In response to a request by the Coast Guard, the National Marine Electronics Association is working toward a solution aimed at saving lives at sea. The goal is to ensure that radio distress signals sent by mariners contain GPS information that will enable search-and-rescue teams to locate vessels quickly and efficiently.
Modern fixed-mount VHF radios are required to be equipped with Digital Selective Calling. At the push of a button, the DSC function transmits data to all other DSC-equipped radios within range and to SAR authorities, such as the Coast Guard. Those data include a unique number assigned to the radio called a Maritime Mobile Service Identity, or MMSI. A vessel's MMSI provides the boat's name, home port and owner. DSC-equipped radios also have a terminal that allows the owner to connect the unit to an onboard GPS. The problem is that boat owners often neglect to connect their DSC VHF with the GPS and many times do not register their MMSI.
In a Feb. 23 letter, Rear Admiral R.E. Day explained to NMEA president David Hayden that "of the roughly 100 digital selective calling distress alerts we are now receiving each month, approximately nine out of 10 do not have position information (i.e. do not have a GPS navigation receiver interconnected to their DSC-equipped VHF radio), and approximately six out of 10 have not registered their Maritime Mobile Service Identity. Despite the promises DSC technology offers in significantly reducing the alerting and search time for mariners in distress, there's little a Coast Guard watchstander can do after receiving a distress alert with no position information, using an unregistered MMSI, and having no follow-up voice communications."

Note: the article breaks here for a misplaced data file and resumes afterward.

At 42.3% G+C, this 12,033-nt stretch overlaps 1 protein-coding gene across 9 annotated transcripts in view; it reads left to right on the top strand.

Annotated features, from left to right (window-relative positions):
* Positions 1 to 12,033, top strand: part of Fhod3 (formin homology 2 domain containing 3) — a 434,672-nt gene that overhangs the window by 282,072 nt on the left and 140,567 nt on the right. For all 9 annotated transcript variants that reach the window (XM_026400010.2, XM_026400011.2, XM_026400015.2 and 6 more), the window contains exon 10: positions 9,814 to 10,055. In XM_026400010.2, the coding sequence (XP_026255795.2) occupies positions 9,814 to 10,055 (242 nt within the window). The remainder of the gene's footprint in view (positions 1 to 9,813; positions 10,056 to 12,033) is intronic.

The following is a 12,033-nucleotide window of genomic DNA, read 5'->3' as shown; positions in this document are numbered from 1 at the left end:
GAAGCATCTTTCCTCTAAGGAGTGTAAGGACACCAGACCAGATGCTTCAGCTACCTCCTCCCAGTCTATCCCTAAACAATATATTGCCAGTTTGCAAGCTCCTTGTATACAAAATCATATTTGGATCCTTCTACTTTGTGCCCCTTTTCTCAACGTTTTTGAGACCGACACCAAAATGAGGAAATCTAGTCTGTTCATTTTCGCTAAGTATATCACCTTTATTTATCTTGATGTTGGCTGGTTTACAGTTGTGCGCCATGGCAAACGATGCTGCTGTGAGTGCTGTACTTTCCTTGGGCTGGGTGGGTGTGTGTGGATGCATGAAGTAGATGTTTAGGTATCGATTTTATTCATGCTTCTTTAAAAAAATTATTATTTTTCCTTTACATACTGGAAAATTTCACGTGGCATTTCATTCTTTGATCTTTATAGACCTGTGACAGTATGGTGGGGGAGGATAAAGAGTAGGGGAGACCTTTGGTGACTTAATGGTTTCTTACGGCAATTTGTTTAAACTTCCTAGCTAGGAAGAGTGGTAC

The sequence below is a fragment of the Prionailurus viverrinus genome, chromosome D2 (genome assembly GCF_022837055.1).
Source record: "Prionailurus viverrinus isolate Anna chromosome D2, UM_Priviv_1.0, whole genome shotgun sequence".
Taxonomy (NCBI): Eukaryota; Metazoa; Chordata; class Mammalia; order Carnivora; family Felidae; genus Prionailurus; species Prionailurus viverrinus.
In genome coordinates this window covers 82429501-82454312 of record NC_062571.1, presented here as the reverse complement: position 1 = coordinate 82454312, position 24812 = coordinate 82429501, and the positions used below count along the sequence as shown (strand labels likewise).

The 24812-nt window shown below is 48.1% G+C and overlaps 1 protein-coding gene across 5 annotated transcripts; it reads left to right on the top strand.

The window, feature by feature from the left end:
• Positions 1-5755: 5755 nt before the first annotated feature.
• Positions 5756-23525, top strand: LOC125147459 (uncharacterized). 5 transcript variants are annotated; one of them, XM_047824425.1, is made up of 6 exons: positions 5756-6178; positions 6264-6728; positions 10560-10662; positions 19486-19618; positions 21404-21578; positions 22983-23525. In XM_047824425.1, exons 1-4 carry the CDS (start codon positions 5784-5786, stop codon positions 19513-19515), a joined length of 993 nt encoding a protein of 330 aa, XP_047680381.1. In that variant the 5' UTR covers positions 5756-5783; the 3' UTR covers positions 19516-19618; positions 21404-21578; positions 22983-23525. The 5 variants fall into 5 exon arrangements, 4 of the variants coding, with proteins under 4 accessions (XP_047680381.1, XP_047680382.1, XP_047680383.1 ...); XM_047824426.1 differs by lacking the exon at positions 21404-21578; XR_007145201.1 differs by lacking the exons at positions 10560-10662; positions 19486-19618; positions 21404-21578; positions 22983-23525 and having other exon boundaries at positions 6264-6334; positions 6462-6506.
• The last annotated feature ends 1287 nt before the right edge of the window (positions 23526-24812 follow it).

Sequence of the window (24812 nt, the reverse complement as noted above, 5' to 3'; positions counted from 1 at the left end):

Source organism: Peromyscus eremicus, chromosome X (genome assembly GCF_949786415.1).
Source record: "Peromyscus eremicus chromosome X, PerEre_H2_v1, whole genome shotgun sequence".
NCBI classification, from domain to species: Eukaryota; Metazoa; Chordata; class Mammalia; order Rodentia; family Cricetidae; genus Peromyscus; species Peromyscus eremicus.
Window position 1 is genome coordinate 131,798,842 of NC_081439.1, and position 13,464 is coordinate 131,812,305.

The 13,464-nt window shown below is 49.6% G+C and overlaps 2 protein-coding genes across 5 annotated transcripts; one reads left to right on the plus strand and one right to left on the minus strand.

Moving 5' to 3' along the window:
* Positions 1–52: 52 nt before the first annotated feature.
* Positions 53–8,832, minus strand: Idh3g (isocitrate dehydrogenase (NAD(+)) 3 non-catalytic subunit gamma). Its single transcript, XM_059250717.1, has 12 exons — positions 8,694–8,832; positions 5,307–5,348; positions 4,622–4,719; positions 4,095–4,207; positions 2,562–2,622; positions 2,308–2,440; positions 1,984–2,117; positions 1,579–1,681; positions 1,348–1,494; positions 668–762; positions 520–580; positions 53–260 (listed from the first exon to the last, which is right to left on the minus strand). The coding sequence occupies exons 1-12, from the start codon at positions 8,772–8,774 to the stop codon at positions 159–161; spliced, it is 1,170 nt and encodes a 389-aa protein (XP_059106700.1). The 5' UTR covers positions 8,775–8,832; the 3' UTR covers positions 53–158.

Day said that both the MMSI registration problem and VHF/GPS interconnect issue can be addressed through public outreach, but he stressed that the "interconnect problem cannot be resolved absent a technological solution."
"NMEA will do everything we can to help solve these issues, as part of our continuing joint effort with the Coast Guard and the Federal Communications Commission to improve safety at sea," said Hayden.